For Globe editor, public service at journalism’s heart

When Martin Baron addressed a roomful of notebook-wielding reporters as editor-in-chief of the Boston Globe 10 years ago, he launched an investigation that revealed rampant sexual abuse in the Catholic Church and earned the paper a Pulitzer Prize.

A decade later 15 Emerson juniors and seniors penned notes on the editor’s two-hour lecture Tuesday night, Baron said the series exemplifies public-service journalism.

“The reverberations of that story are still being felt today,” Baron said, standing in the Tom Winship Room where the prize-winning stories kicked off. “The church is still trying to figure out how to apologize.”

For the last few weeks, journalism professor Roy Harris invited reporters and editors from the Globe to discuss the groundbreaking series, which shook the world’s largest Christian church, for his class, “Impact Journalism: Public Service Reporting Today, and Its Place in American Society.”

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Harris said the syllabus includes the Washington Post’s Watergate investigation and recent document dumps from the whistleblowing website Wikileaks.

Surrounded by students seated at a horseshoe-shaped table, Baron, dressed casually in a gray zip-up sweatshirt, explained the roots of the church scandal investigation.

Soon after taking the helm 10 years ago, Baron said he sensed that the paper’s initial report on a lawsuit alleging sexual abuse by a priest only scratched the surface of what became a much larger story.

“I thought the Globe was treating it kind of routinely,” Baron said. “I said, ‘What are we doing to follow up on this litigation? Can we get behind those documents and find out who’s right?’”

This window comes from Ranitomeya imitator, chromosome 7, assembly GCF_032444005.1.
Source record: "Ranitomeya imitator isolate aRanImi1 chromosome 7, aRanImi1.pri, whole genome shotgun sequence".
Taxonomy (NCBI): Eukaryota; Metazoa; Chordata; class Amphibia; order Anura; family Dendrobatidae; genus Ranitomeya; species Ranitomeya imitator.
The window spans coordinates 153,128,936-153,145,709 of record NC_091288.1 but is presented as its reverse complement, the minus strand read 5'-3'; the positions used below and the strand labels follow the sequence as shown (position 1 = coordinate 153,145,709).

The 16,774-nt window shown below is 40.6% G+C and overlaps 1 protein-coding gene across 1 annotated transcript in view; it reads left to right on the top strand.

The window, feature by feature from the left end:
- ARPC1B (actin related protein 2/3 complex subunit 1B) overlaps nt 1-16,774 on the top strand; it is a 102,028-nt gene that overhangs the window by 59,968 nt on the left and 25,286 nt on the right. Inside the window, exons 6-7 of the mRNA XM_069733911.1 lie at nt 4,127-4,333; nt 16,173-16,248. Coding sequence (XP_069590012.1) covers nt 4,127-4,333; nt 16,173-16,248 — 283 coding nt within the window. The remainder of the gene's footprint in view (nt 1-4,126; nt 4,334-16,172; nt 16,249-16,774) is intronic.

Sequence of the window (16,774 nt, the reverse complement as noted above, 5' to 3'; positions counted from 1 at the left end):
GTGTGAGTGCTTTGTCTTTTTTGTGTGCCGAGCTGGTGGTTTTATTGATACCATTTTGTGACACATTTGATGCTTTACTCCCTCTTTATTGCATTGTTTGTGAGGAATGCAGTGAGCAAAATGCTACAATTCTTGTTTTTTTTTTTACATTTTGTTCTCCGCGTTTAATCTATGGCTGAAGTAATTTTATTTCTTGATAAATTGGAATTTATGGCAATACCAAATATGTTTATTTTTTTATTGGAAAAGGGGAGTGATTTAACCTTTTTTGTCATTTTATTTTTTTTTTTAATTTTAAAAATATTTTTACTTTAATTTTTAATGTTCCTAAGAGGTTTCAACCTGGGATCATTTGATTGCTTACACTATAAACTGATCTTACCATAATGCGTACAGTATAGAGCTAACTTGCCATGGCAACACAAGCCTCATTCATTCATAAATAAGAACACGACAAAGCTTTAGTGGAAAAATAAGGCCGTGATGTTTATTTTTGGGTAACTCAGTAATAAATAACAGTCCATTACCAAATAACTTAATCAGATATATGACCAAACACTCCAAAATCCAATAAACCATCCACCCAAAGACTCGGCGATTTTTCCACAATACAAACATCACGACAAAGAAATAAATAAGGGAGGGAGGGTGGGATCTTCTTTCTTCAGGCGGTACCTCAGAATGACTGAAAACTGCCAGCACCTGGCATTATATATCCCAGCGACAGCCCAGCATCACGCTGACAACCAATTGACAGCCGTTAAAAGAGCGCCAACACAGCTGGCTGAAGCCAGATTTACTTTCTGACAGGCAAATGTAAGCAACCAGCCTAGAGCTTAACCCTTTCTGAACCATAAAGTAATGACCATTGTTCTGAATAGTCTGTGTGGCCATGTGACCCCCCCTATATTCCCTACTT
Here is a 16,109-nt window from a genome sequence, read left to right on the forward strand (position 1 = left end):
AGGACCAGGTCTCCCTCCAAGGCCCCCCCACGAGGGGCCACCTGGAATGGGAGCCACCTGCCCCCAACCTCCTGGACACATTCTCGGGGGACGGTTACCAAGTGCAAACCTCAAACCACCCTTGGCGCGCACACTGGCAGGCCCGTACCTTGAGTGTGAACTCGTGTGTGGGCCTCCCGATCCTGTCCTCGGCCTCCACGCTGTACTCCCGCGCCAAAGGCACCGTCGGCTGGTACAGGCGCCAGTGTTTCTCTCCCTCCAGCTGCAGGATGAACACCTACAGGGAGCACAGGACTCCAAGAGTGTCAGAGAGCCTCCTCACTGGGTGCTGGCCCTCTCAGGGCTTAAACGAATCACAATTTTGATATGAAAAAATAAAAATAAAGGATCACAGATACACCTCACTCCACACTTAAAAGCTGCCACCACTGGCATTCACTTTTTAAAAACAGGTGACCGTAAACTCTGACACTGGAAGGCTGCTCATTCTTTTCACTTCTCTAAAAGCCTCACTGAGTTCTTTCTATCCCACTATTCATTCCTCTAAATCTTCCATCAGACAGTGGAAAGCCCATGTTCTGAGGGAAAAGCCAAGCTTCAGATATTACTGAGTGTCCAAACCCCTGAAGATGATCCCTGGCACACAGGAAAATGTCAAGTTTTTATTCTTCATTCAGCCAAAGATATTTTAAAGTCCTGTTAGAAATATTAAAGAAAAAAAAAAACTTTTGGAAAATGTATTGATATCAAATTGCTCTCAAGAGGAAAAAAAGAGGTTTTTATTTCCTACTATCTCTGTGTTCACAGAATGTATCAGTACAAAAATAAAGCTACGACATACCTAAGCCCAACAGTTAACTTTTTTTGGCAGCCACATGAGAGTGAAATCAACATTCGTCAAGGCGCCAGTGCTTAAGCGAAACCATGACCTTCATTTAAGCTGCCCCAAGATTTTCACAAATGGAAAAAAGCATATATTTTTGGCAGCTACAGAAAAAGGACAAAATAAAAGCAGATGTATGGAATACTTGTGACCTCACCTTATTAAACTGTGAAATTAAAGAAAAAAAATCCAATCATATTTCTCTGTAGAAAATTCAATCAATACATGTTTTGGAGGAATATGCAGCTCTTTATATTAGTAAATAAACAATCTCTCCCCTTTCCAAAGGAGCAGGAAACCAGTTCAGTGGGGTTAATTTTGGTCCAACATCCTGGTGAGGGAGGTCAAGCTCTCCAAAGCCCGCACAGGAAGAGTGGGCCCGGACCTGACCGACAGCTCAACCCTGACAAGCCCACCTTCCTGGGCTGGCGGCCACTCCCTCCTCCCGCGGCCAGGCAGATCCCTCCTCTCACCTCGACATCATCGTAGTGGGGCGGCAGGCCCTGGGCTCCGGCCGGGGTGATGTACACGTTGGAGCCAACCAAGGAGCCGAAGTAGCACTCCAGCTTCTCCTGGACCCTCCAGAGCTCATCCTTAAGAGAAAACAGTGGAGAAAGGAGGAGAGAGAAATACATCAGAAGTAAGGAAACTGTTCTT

According to the Guardian, the Globe fought a lengthy legal battle with the church to gain access to internal documents which later revealed widespread sexual abuse in the church.

“It’s not the first time people had written about abuse in the Catholic church, God knows,” Baron said. “But it was the first time you could see everything laid out before you. And the church couldn’t deny it, because there it was.”

After publishing the reports, he said he expected backlash from Boston’s large Catholic community, but, to his surprise, they received few complaints.

“We anticipated there would be an uproar,” Baron said. “But the story ran, and there was no flood of calls. The stories were so well-documented, so dispassionately written, that you couldn’t argue with them.”

After answering students’ questions, the editor-in-chief brought the class for a tour around the newsroom.

“It’s like Walt Disney giving you a tour of Disneyland,” Harris said.

Harris said that during the three weeks the class spent on the church abuse story, he wanted the students to be as immersed as possible.

“The idea of it was to get students as deeply involved in the decision making that goes into a blockbuster story as they possibly could be,” he said.

Laura C. Morel, a senior in the class, said the meeting was less formal than she had imagined it would be.

“He was very approachable,” the print journalism major said of Baron. “I thought it would be a little more serious. Besides being an editor, he’s also willing to talk with students.”